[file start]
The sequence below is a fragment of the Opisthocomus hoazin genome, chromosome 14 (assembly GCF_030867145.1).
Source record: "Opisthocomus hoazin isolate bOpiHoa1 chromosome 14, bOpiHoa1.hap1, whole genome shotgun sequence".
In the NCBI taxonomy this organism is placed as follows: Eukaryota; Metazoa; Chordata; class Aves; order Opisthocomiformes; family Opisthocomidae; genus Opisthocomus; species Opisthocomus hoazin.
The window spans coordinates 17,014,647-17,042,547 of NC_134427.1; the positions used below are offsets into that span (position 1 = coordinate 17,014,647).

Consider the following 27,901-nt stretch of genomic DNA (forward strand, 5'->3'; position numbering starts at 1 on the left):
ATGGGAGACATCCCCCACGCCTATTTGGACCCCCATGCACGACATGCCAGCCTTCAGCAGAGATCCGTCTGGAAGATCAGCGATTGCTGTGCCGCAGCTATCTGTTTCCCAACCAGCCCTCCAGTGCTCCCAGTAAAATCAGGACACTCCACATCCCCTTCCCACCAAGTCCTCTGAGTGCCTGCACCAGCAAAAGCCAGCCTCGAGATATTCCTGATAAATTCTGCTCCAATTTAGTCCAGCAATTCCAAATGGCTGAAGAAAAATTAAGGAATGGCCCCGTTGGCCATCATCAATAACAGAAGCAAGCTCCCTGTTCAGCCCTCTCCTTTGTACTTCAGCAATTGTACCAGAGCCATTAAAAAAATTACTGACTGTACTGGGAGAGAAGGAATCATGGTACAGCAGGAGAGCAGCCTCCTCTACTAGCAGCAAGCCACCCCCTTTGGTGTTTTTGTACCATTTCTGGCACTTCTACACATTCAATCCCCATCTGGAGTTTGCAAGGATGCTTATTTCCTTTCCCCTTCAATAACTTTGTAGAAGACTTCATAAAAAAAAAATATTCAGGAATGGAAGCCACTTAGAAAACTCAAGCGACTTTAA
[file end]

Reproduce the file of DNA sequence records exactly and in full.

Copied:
The sequence below is a fragment of the Opisthocomus hoazin genome, chromosome 14 (assembly GCF_030867145.1).
Source record: "Opisthocomus hoazin isolate bOpiHoa1 chromosome 14, bOpiHoa1.hap1, whole genome shotgun sequence".
In the NCBI taxonomy this organism is placed as follows: Eukaryota; Metazoa; Chordata; class Aves; order Opisthocomiformes; family Opisthocomidae; genus Opisthocomus; species Opisthocomus hoazin.
The window spans coordinates 17,014,647-17,042,547 of NC_134427.1; the positions used below are offsets into that span (position 1 = coordinate 17,014,647).

Consider the following 27,901-nt stretch of genomic DNA (forward strand, 5'->3'; position numbering starts at 1 on the left):
ATGGGAGACATCCCCCACGCCTATTTGGACCCCCATGCACGACATGCCAGCCTTCAGCAGAGATCCGTCTGGAAGATCAGCGATTGCTGTGCCGCAGCTATCTGTTTCCCAACCAGCCCTCCAGTGCTCCCAGTAAAATCAGGACACTCCACATCCCCTTCCCACCAAGTCCTCTGAGTGCCTGCACCAGCAAAAGCCAGCCTCGAGATATTCCTGATAAATTCTGCTCCAATTTAGTCCAGCAATTCCAAATGGCTGAAGAAAAATTAAGGAATGGCCCCGTTGGCCATCATCAATAACAGAAGCAAGCTCCCTGTTCAGCCCTCTCCTTTGTACTTCAGCAATTGTACCAGAGCCATTAAAAAAATTACTGACTGTACTGGGAGAGAAGGAATCATGGTACAGCAGGAGAGCAGCCTCCTCTACTAGCAGCAAGCCACCCCCTTTGGTGTTTTTGTACCATTTCTGGCACTTCTACACATTCAATCCCCATCTGGAGTTTGCAAGGATGCTTATTTCCTTTCCCCTTCAATAACTTTGTAGAAGACTTCATAAAAAAAAAATATTCAGGAATGGAAGCCACTTAGAAAACTCAAGCGACTTTAA